The GMTs for both OPA methods are shown in Table Table3.3. For the OPA assay performed at the CDC, the GMTs of both vaccine groups increased following vaccination (P < 0.001 for both groups) but declined to prevaccination levels from 4 weeks to 24 weeks (P < 0.001 for both groups) with a further decline to below baseline levels at 48 weeks after vaccination. At 48 weeks following vaccination, the GMT of the PsA/C group was ~6-fold lower than that determined prevaccination (P < 0.01). Interestingly, the control group prevaccination and week 48 GMTs also differed by ~6-fold (data not shown). This was not observed in the PsA-TT vaccine group, where the prevaccination and week 48 GMTs differed by less than twofold. As well, the prevaccination GMT for the PsA-TT vaccine group and the week 48 GMT for the PsA/C group were not statistically different. For some reason, the prevaccination PsA/C GMT was higher than the PsA-TT GMT. The week 48 GMTs of the two vaccine groups were not significantly different.
TABLE 3.
TABLE 3.
Immune responses to PsA-TT and PsA/C by OPA assay
For the CDC OPA assay, similar proportions of subjects in the two vaccine groups demonstrated a fourfold rise from prevaccination to 4 weeks postvaccination (Table (Table3).3). A greater proportion of subjects in the PsA-TT group than in the PsA/C group maintained a fourfold rise at 24 and 48 weeks following vaccination. All subjects, in both vaccine groups, at all time points had OPA titers of ≥8.
The OPA GMT for the assay performed at NIPH increased 4 weeks following vaccination for both vaccine groups (P < 0.001), with a decline to prevaccination levels at 24 weeks (P < 0.001 for both groups), and remained at this level 48 weeks following vaccination. At 48 weeks following vaccination, the GMT of the PsA/C group was significantly lower than that determined prevaccination (P < 0.01). There was a significant difference between the NIPH OPA GMTs of the two vaccine groups 4 weeks after vaccination (P = 0.02). A higher proportion of subjects in the PsA-TT group than in the PsA/C group demonstrated a fourfold rise in OPA titer from prevaccination to 4 weeks postvaccination (Table (Table3).3). High proportions of subjects, 71% and 72%, had OPA titers of ≥8 prior to vaccination, which increased to 96% and 80% in the PsA-TT and PsA/C vaccine groups, respectively (data not shown).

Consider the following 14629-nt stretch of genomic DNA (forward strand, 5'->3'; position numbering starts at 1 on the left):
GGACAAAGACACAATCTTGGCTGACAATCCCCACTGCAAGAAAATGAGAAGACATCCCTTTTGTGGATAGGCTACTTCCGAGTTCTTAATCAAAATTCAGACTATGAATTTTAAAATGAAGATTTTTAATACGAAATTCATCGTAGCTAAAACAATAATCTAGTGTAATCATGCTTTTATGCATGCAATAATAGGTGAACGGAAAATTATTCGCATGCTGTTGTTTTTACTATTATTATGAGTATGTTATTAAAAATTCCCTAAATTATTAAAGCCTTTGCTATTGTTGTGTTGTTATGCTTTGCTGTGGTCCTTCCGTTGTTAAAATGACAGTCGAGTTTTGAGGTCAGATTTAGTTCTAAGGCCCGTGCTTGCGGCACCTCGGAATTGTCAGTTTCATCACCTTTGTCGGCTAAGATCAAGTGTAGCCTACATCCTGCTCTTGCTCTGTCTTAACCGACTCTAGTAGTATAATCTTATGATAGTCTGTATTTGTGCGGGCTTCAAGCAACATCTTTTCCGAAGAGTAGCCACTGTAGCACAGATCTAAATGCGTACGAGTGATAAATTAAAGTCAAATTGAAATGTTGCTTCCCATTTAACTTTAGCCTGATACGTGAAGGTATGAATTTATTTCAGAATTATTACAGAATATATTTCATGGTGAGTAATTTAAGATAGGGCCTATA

Comparison and correlation of results between immunologic assays.
Correlations between immunoassays were calculated for each visit individually and all visits combined. The Pearson correlation coefficients per visit compared to those for all visits combined did not fluctuate greatly for the majority. Correlations between immunoassays were calculated for all visits combined, and the Pearson linear correlation coefficients between assays are given in Table Table44.
TABLE 4.
TABLE 4.
Pearson correlation coefficients for the PsA-TT and PsA/C vaccine groups (all visits combined)
For all visits combined, only a moderate correlation between rSBA and hSBA titers was observed in the PsA-TT group (r = 0.50), and a weaker correlation was observed in the PsA/C group (r = 0.34). SBA titers generated using the two different complement sources differ in magnitude, as can be seen in Fig. Fig.2.2. The proportion of subjects in the PsA-TT group with SBA titers of ≥8 at 4 weeks postvaccination determined in the hSBA or rSBA assay showed an association with 92% and 100% of subjects in the hSBA and rSBA assays, respectively. Similarly, in the PsA/C group, 74% and 100% of subjects exhibited titers of ≥8 in the hSBA and rSBA assays, respectively. The agreement between the two SBA assays regarding subjects who did and did not demonstrate a ≥4-fold rise in SBA titer prior to and 4 weeks following vaccination was evaluated. In the PsA-TT group, 70% of subjects demonstrated a ≥4-fold rise in titer in both SBA assays and 17% and 13% of subjects demonstrated only a ≥4-fold rise in titer in hSBA or rSBA assays, respectively. In the PsA/C group, 43% of subjects demonstrated a ≥4-fold rise in titer and 22% did not by both assays (overall agreement of 65%), and 4% and 30% of subjects demonstrated only a ≥4-fold rise SBA titer in the hSBA or rSBA assays, respectively.